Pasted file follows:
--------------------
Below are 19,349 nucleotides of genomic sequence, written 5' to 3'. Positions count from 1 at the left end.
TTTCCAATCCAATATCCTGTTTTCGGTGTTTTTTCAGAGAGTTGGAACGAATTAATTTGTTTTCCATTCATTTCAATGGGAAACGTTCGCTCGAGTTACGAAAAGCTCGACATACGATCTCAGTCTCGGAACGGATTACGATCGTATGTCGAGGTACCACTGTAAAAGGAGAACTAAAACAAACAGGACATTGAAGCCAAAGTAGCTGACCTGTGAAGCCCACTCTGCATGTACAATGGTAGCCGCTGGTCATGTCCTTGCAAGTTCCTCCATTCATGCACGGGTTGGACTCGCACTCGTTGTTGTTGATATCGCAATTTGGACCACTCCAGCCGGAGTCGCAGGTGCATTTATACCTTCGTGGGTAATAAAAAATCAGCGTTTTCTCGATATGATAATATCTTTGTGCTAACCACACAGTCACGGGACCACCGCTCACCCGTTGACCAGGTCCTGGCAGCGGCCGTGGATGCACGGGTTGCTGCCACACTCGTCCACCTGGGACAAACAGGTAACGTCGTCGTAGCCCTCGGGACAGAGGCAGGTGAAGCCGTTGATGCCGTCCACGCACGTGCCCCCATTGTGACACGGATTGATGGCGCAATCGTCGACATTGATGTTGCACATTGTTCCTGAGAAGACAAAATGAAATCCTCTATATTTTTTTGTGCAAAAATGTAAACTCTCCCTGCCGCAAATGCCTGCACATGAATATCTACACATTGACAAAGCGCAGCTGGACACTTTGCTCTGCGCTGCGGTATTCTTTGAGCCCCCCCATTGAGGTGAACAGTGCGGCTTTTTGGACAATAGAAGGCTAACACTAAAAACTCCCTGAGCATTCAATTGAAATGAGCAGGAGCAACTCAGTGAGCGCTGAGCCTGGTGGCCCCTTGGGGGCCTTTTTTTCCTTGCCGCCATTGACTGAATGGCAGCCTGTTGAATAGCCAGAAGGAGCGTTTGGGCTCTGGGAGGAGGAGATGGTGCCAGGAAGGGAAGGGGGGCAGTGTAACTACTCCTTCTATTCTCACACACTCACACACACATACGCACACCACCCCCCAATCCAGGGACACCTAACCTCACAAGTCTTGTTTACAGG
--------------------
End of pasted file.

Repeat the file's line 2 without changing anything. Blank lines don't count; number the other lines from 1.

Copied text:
TTTCCAATCCAATATCCTGTTTTCGGTGTTTTTTCAGAGAGTTGGAACGAATTAATTTGTTTTCCATTCATTTCAATGGGAAACGTTCGCTCGAGTTACGAAAAGCTCGACATACGATCTCAGTCTCGGAACGGATTACGATCGTATGTCGAGGTACCACTGTAAAAGGAGAACTAAAACAAACAGGACATTGAAGCCAAAGTAGCTGACCTGTGAAGCCCACTCTGCATGTACAATGGTAGCCGCTGGTCATGTCCTTGCAAGTTCCTCCATTCATGCACGGGTTGGACTCGCACTCGTTGTTGTTGATATCGCAATTTGGACCACTCCAGCCGGAGTCGCAGGTGCATTTATACCTTCGTGGGTAATAAAAAATCAGCGTTTTCTCGATATGATAATATCTTTGTGCTAACCACACAGTCACGGGACCACCGCTCACCCGTTGACCAGGTCCTGGCAGCGGCCGTGGATGCACGGGTTGCTGCCACACTCGTCCACCTGGGACAAACAGGTAACGTCGTCGTAGCCCTCGGGACAGAGGCAGGTGAAGCCGTTGATGCCGTCCACGCACGTGCCCCCATTGTGACACGGATTGATGGCGCAATCGTCGACATTGATGTTGCACATTGTTCCTGAGAAGACAAAATGAAATCCTCTATATTTTTTTGTGCAAAAATGTAAACTCTCCCTGCCGCAAATGCCTGCACATGAATATCTACACATTGACAAAGCGCAGCTGGACACTTTGCTCTGCGCTGCGGTATTCTTTGAGCCCCCCCATTGAGGTGAACAGTGCGGCTTTTTGGACAATAGAAGGCTAACACTAAAAACTCCCTGAGCATTCAATTGAAATGAGCAGGAGCAACTCAGTGAGCGCTGAGCCTGGTGGCCCCTTGGGGGCCTTTTTTTCCTTGCCGCCATTGACTGAATGGCAGCCTGTTGAATAGCCAGAAGGAGCGTTTGGGCTCTGGGAGGAGGAGATGGTGCCAGGAAGGGAAGGGGGGCAGTGTAACTACTCCTTCTATTCTCACACACTCACACACACATACGCACACCACCCCCCAATCCAGGGACACCTAACCTCACAAGTCTTGTTTACAGG